Microscopy and precise observation are essential skills that are challenging to teach effectively to large numbers of undergraduate biology students. We implemented student-driven digital imaging assignments for microscopy in a large-enrollment laboratory for organismal biology. We detail how we promoted student engagement with the material and how we assessed student learning in both formative and summative formats using digital images. Students worked in pairs to collect over 60 digital images of their microscopic observations over the semester and then individually created electronic portfolios, which were submitted for a grade.

Much has been written over the past decade about the pedagogical value of digital imaging for enhancing student learning in biology. As the costs of this technology have declined and placed this tool within reach of many faculty and their students, digital imaging has been used to augment a range of courses, from field biology (Jenkins et al., 2003) to biotechnology (Norflus, 2012). However, published case studies in which students must generate their own digital images and teachers must assess them tend to focus on only low-enrollment courses that permit greater time for individualized instruction (Watson & Lom, 2008; DiBartolomeis, 2011; Jackson et al., 2012; Modery et al., 2012). At George Mason University, we have successfully transitioned from using student-driven digital imaging in such low-enrollment courses to high enrollment core courses (>160 students) in order to provide more effective and engaging laboratory experiences for a greater number of students (National Research Council, 2003; AAAS, 2011). Specifically, we use digital imaging to improve our students’ understanding of the structure and function of organisms through microscopic observation.

Microscopy and precise scientific observation are essential skills that are difficult for students to develop and even harder for their teachers to assess both efficiently and effectively. Yet students must have these skills in order to succeed in most organismal biology laboratories. This conflict commonly creates two student-learning challenges that teachers must confront. Hurried or frustrated students may glance through the microscope with little critical consideration of their observations. More deliberate students may have difficulty articulating questions about their perceptions, and teachers may not be able to adequately assist them. In our experience, hand-drawings produced by both types of students may be unintelligible, proving that they received little benefit from their observations, and may also be challenging to critique well.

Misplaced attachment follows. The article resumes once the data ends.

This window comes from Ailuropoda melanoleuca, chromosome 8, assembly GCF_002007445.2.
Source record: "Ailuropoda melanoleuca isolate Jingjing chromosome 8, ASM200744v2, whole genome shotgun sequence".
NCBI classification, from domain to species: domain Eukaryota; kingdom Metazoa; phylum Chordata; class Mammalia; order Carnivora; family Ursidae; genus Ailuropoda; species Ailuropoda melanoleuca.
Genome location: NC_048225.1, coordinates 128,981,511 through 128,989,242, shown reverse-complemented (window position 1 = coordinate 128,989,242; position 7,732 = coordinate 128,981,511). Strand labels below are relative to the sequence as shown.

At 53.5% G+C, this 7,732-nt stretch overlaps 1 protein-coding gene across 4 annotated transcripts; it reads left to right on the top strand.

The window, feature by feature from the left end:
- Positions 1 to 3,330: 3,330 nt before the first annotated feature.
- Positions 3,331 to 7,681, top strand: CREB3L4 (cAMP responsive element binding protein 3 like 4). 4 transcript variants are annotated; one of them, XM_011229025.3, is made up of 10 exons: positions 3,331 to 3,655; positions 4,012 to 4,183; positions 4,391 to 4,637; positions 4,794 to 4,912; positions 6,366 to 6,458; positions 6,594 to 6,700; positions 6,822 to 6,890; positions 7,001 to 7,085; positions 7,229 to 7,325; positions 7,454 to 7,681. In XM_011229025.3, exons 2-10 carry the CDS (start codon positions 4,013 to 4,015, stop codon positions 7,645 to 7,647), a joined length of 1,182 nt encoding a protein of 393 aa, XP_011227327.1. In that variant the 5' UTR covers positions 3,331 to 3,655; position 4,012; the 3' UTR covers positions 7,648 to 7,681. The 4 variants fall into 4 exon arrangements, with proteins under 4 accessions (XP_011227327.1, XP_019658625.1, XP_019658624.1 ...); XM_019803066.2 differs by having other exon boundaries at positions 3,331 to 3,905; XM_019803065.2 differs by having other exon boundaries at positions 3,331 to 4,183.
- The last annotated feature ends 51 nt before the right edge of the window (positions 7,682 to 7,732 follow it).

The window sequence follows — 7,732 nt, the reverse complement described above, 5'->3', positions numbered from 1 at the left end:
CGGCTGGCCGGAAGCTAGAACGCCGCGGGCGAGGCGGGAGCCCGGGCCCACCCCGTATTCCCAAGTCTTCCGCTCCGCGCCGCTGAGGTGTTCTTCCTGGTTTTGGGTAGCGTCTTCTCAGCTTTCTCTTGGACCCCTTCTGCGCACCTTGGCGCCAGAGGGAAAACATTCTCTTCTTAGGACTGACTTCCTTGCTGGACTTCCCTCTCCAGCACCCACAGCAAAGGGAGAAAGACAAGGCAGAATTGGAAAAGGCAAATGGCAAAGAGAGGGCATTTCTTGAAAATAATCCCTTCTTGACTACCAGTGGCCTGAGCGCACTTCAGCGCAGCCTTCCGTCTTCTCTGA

Incorporating student-driven digital imaging in microscopy improves the learning outcomes of both types of students in several ways. It builds all students’ technical skills by requiring them to produce incontrovertible proof of their ability to refine image quality (i.e., the digital image), to determine magnification levels, and to consider the section and preparation type of the material in view. These ancillary data can be included along with the image in written reports, and this requirement can compel students to be more deliberate. The process of working with digital images in written reports builds other essential skills, such as the ability to edit images in word-processing software, to follow formatting conventions for standardized scientific communication, and to formally acknowledge others’ intellectual contributions in the form of photo credits. Digital imaging also promotes student engagement and communication, and viewing large color images on computer screens allows students to share, explain, and question their observations with each other and the teacher. Furthermore, digital imaging is an immediate and exacting assessment tool for microscopy. During labs, teachers can assist students with their ongoing microscopic observations by viewing images together. Later, the precise written records of each student’s observations can be graded objectively and the images can be used in reviews and examinations.